THAT Seiko and design god Giorgetto Giugiaro (or his studio, at least) have made interesting watches together is no secret to the Japanese watch brand’s sizeable number of fans. Well, even if Seiko was still not the watch planet-favorite that it has now become, its early adopters have long lusted after the 7a28-7000 piece strapped to Sigourney Weaver’s Ellen Ripley character in the 1979 sci-fi flick Aliens. The “Ripley” watch’s 2016 remake, the SCED035, also delivered quite a treat to the Seiko faithful. Both watches came from a Seiko x Giugiaro collab job. And there have been other pieces, too.
Giugiaro, as most gearheads know, penned the original Golf, the Renault 19, the Maserati 5000 GT and Merak, the Ferrari 250 GT Berlinetta SWB, the De Tomaso Mangusta, the BMW M1, the Lancia Delta, among a host of other car porn.
Significantly, Seiko turned to another automotive designer — a compatriot, no less — in creating its new Prospex LX line. The LX line is composed of three models, each of which available with a blacked-out rendition. All are spun by Spring Drive movements. They cost as much as $6,000 plus. Announced at Baselworld 2019, it is expected to hit showrooms in July.
A notable thing about the LX is that it was designed by the same man whose ministrations have helped shaped the Porsche 911 996 generation and the original Boxster; a smattering of Ferraris including, well, something called the Enzo; the Maserati Birdcage 75th; and the fourth-generation Chevrolet Camaro. This is one solid automotive CV — which lists a lot more, by the way.
Lugging the weight of this CV is Ken Okuyama, who before getting poached by Pininfarina in 2004 headed the Transportation Design Department of the prestigious Art Center College of Design in California for close to four years. Well, he is a product of the school, graduating in 1986, from which point he promptly went on to work at General Motors and Porsche.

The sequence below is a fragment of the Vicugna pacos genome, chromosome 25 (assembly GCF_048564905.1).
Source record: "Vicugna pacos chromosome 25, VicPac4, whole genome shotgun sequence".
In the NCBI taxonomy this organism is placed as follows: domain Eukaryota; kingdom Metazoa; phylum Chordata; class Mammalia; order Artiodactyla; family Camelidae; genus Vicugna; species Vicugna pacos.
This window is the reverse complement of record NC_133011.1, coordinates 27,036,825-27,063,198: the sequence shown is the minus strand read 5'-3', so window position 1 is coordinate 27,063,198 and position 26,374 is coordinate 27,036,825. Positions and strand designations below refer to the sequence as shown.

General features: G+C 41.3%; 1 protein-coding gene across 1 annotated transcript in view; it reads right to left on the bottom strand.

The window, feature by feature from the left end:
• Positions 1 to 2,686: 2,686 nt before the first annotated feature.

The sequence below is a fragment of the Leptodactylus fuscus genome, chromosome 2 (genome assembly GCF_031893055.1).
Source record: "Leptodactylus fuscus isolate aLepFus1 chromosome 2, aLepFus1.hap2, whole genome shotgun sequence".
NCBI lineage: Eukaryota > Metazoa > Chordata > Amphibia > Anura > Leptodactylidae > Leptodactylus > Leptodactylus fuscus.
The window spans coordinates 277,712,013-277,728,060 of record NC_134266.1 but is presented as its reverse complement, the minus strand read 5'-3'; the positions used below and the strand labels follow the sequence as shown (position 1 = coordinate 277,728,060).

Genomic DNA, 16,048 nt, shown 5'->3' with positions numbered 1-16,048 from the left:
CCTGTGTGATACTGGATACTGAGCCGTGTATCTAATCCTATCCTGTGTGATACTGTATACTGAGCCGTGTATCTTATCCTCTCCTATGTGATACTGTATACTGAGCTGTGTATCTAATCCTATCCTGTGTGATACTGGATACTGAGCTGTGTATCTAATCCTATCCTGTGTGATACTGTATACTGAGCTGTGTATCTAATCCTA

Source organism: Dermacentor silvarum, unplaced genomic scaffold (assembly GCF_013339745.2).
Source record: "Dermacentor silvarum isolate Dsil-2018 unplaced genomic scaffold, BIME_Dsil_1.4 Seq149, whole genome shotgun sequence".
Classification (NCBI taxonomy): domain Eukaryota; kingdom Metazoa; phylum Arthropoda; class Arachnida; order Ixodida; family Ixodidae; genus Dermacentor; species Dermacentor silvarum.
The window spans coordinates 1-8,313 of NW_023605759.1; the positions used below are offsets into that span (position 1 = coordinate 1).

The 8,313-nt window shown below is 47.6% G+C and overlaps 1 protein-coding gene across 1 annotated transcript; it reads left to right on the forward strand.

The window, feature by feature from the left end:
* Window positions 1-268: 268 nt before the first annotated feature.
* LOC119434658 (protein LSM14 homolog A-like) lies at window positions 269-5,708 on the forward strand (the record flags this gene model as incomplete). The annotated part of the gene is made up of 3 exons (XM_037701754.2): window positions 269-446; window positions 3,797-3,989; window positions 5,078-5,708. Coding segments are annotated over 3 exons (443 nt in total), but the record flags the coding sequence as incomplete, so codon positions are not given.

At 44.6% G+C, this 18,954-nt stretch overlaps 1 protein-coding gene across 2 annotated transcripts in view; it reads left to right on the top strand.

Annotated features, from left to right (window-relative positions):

Okuyama in 2006 started his own studio to work on other projects, which included apparel and eyewear. But his passion for automotive design was apparently hard to shake off. Because two years later he brought out a car bearing his initials — the K.O. 7 Spider, a concept made from carbon-fiber-reinforced polymer and unpainted aluminum. It was displayed at the Geneva Motor Show.
The car supplied a hint Okuyama is a watch guy; fitted on the dashboard was a TAG Heuer Grand Carrera. The cabin itself was inspired by the design of the watch.
Now, Okuyama has penned the three models (including the three blacked-out renditions) of the Seiko LX line. Each model is meant for either land, sea and sky use, but all three take Seiko’s 1968 Professional Diver’s piece as the takeoff point in terms of inspiration. And the line’s LX name, Seiko explains, hints at the Latin word for light — which is “lux”— and refers to the way light reflects on the broad, flat surfaces of the watches. All are housed in 44.8-millimeter-wide titanium cases fitted with titanium bracelets.
Aesthetically differentiating the watches from one another are their hour indices, hands and bezels. The land versions (SNR025 and SNR027, which is the black one) have GMT hands. They also have compasses on their bidirectional rotating bezels, which is intended for navigation. The SNR025’s yellow GMT hand makes the function more legible. Both land versions are water-resistant to depths of 200 meters.
The sky versions (SNR033 and SNR035) also have GMT hands; in red for the SNR033 which isn’t blacked out, and whose bidirectional rotating bezel is in blue and black to denote daylight and nighttime hours. The watches are water-resistant to 100 meters.
The LX land and sky pieces are powered by the Spring Drive GMT 5R66 calibre while the sea versions get the Spring Drive 5R65. The difference here is that the diver’s pieces (SNR029 and SNR031) do not have a GMT function.
But the two sea versions boast professional grade water-resistance ratings — 300 meters. Their bezels also rotate, but only counterclockwise, of course. Along with the bezels, their indices and hands are obviously the closest in looks to the 1968 Professional Diver’s.
Any resemblance to the iconic Seiko piece is certainly not coincidental. Okuyama says he aimed to take the integrity with which Seiko sports watches have been known over the decades and infuse this into a “design that has simplicity, harmony, power and presence.”
“The Prospex LX is a true Seiko with a thoroughly contemporary feel,’’ Okuyama says.
And who will argue with a designer who has had a hand in the Ferrari Enzo?